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MicroHTTP Library: Using Server Side Includes

On this page I will explain how to create dynamic web content with the MicroHTTP library's SSI capabilities.

Enabling SSI

To enable SSI, the application must register a handler for it. The easiest way to do this is to enable default SSI support in the Configurator. The application simply needs to call

int MediaTypeInitDefaults(void);

to activate all configured handlers. For SSI, it will register the internal default handler

int HttpSsiHandler(HTTPD_SESSION *hs, const MEDIA_TYPE_ENTRY *mt, const char *ext);

When the browser requests a file with extension shtml, the web server will redirect the request to the SSI handler. The handler parses the file for SSI elements and replaces them according to the SSI syntax rules.

At the time of this writing, the following SSI elements are recognized by the server:

Support for if-then-else is not provided, probably the most missing feature. If implemented once, we would also miss the set command.

CGI scripts had been discussed on the previous page. Including external files is straight forward and a simple way to add common parts like menus to all your webpages. Retrieving the value of variables will be explained now.

Predefined Variables

The library offers a number of predefined SSI variables, for example the current date and time. The following HTTP snippet displays the local time as well as the Greenwich Mean Time.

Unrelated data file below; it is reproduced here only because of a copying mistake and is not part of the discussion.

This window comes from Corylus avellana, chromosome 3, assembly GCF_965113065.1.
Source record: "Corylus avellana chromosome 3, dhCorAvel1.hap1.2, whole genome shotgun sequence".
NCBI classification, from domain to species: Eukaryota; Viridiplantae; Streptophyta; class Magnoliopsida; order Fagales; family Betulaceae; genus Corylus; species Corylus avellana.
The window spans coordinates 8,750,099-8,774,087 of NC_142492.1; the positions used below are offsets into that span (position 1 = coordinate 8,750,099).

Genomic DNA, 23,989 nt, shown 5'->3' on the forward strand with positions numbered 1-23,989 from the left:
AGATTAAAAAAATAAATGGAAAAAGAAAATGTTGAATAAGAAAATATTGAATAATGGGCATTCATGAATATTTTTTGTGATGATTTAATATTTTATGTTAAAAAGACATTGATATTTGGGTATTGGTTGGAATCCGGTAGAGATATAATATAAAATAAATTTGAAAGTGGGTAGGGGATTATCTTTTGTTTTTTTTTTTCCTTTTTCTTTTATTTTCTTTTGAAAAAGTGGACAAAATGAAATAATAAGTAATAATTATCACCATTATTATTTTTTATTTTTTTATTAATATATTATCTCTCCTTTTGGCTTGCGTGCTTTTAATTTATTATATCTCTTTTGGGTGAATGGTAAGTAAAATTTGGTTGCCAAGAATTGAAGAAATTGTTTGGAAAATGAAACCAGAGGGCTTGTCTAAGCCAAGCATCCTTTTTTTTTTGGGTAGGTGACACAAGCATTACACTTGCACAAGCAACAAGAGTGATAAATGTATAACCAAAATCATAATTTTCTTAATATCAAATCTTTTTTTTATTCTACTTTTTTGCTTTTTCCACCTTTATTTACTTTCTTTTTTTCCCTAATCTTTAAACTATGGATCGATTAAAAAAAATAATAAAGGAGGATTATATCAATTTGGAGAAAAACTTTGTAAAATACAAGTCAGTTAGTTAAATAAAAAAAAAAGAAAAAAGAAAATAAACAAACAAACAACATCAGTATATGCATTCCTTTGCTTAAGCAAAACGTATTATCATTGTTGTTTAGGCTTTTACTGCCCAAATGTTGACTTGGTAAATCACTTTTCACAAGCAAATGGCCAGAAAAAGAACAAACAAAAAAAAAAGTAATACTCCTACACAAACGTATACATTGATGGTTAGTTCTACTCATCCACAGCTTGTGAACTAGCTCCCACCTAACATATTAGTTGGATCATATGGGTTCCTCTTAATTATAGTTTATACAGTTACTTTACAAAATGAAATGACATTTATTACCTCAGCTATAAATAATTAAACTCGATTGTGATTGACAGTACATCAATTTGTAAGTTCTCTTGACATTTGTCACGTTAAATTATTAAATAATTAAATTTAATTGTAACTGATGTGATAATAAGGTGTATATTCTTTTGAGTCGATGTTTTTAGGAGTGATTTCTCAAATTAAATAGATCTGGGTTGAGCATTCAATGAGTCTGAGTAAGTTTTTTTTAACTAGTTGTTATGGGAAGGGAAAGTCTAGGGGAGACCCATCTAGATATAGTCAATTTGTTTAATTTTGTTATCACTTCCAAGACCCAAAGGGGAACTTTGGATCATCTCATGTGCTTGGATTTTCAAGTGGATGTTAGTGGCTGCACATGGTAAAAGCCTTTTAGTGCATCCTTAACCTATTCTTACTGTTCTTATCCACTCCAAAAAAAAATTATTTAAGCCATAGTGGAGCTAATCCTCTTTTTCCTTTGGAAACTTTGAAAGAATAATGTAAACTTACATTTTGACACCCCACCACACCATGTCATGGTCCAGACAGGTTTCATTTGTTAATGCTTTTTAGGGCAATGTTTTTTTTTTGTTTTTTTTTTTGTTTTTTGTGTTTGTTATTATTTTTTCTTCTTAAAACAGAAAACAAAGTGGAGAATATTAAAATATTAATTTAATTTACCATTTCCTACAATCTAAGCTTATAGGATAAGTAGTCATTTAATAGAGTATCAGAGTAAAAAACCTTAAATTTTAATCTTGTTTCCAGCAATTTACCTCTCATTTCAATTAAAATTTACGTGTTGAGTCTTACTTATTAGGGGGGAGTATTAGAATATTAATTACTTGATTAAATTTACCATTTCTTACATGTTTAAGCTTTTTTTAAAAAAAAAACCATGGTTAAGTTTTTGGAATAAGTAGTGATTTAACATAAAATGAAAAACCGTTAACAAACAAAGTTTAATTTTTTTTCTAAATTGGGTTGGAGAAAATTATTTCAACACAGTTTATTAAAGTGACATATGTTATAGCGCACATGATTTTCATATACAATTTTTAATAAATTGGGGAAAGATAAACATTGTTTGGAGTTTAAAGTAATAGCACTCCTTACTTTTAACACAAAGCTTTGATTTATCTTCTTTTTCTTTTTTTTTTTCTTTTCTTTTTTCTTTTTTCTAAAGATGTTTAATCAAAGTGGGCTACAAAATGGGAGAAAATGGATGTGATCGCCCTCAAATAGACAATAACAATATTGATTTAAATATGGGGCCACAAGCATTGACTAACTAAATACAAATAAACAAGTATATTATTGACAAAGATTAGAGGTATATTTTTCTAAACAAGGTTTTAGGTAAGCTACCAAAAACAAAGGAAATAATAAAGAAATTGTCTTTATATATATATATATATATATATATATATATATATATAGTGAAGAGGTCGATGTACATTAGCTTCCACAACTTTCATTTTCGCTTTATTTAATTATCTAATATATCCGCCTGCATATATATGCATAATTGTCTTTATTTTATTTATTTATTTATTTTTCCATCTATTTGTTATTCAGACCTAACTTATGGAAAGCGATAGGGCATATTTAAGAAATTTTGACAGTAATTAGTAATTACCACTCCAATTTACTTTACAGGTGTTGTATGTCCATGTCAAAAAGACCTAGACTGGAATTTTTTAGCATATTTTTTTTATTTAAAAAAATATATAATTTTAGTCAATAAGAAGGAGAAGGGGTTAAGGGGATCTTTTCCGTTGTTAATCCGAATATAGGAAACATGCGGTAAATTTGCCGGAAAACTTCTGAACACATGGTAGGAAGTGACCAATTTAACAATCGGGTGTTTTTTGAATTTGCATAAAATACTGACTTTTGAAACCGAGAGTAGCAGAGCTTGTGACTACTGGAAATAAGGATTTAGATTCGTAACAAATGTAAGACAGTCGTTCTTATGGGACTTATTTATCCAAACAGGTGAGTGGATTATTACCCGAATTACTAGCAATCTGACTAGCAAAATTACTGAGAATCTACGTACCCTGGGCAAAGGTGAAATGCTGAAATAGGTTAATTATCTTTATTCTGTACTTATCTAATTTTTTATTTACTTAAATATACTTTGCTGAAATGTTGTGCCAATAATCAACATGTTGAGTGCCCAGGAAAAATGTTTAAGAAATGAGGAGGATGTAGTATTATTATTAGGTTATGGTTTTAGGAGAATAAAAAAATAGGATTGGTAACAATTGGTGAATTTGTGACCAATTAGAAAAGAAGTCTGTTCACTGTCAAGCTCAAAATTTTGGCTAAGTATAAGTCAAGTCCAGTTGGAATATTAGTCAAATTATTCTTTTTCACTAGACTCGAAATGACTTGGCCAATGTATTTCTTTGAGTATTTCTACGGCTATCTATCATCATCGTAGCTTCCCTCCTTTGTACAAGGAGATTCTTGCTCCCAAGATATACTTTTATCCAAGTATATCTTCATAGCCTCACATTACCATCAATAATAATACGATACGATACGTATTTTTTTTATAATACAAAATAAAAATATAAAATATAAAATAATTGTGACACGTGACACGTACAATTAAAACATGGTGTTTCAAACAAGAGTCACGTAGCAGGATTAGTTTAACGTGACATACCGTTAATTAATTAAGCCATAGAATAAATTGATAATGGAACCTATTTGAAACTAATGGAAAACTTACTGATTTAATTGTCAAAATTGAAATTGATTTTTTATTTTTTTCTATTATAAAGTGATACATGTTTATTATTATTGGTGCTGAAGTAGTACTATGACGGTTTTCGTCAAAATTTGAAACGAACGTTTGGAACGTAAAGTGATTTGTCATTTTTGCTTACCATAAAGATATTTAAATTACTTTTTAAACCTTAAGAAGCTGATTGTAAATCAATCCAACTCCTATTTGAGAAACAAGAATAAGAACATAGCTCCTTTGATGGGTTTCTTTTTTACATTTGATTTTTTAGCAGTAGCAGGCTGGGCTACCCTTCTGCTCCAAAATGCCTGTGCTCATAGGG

<p>Local time <!--#echo var="DATE_LOCAL" --></p>
<p>GMT time <!--#echo var="DATE_GMT" --></p>

To enable these variables, applications must call

int EnvInitDefaults(void);

The first call adds all predefined variables to the environment and the second call is used to register a handler. MicroHTTP offers a default handler named EnvHandler, which can be registered with


The library supports the following variables:

User Defined Variables

The following HTML snippet should display the application's name and version:

<p><!--#echo var="APPNAME" --> <!--#echo var="APPVERSION" --></p>

The default SSI variable handler, that was used for our predefined variables above, also allows to add user defined variables with

int EnvRegisterVariable(char *name, HTTP_ENVVAR_HANDLER handler, int item);

Here is the complete initialization part:

#define APPVAR_NAME 1

EnvRegisterVariable("APPNAME", AppVarHandler, APPVAR_NAME);
EnvRegisterVariable("APPVERSION", AppVarHandler, APPVAR_VERSION);
StreamClientAccept(HttpdClientHandler, NULL);

We can create a single handler for all our user defined variables:

const char *AppVarHandler(HTTPD_SESSION *hs, int item)
    static char value[128];

    value[0] = '\0';
    switch (item) {
    case APPVAR_NAME:
        strcpy(value, "SSI Sample");
        sprintf(value, "%d.%d", MAJOR_VERSION, MINOR_VERSION);
    return value;

Note, that the application must make sure, that each variable, which is sharing the same handler, must have a unique index.

Next Step

CGIs and server side includes are most useful to create a web interface to remotely configure your embedded device. Probably, you do not want to grant access to everyone and need some kind of authentication.